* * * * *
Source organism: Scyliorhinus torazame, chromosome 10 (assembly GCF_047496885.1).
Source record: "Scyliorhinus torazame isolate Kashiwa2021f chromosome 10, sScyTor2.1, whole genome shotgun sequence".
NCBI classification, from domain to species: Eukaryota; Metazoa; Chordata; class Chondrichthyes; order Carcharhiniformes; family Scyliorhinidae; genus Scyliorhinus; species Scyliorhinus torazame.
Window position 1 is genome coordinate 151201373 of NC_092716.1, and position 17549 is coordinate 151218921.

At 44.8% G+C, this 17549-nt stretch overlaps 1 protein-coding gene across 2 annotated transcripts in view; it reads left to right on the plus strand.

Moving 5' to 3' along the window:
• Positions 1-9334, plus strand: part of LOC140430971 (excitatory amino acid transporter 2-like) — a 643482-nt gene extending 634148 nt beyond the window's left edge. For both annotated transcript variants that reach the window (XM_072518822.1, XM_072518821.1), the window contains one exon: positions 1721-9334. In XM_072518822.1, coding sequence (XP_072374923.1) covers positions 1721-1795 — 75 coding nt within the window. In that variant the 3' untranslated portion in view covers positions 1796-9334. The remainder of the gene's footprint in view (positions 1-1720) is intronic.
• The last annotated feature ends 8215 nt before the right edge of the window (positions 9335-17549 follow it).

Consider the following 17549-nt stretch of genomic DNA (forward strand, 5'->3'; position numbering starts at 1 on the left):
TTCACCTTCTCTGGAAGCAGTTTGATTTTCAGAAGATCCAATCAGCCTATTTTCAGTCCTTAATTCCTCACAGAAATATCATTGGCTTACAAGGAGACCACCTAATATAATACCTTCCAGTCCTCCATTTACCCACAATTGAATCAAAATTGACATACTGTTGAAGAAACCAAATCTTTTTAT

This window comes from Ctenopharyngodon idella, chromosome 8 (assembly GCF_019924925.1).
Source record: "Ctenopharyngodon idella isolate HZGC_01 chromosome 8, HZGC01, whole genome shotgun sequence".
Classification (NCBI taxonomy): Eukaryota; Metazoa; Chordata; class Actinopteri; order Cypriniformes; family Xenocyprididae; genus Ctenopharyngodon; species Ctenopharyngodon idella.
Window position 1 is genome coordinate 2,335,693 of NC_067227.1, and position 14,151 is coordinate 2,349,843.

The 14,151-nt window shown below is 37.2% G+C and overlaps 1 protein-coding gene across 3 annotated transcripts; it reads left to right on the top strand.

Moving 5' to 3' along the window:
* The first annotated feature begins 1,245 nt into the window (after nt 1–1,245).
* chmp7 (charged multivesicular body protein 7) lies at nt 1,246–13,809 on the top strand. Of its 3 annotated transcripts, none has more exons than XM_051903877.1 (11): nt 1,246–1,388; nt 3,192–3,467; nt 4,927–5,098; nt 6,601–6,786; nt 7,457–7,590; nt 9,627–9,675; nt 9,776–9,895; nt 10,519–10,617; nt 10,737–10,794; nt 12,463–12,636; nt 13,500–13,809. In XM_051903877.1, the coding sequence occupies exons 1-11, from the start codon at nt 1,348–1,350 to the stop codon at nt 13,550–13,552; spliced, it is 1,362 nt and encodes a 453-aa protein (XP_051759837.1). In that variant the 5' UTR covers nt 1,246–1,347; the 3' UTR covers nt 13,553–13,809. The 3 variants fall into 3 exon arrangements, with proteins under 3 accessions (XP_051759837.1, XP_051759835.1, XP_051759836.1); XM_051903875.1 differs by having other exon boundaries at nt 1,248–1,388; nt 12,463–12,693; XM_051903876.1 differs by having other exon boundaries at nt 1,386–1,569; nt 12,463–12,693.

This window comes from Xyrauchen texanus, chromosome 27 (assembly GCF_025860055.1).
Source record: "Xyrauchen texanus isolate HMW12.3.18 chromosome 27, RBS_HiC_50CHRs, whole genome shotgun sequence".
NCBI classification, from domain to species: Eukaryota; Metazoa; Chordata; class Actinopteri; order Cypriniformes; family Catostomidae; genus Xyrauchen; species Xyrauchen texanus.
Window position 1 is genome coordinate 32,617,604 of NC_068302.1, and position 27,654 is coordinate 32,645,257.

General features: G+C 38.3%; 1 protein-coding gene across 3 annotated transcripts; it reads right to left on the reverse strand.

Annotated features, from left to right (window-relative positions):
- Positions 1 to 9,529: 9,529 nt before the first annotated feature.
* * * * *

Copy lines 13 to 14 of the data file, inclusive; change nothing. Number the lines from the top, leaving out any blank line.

Classification (NCBI taxonomy): Eukaryota; Metazoa; Chordata; class Actinopteri; order Cypriniformes; family Xenocyprididae; genus Ctenopharyngodon; species Ctenopharyngodon idella.
Window position 1 is genome coordinate 2,335,693 of NC_067227.1, and position 14,151 is coordinate 2,349,843.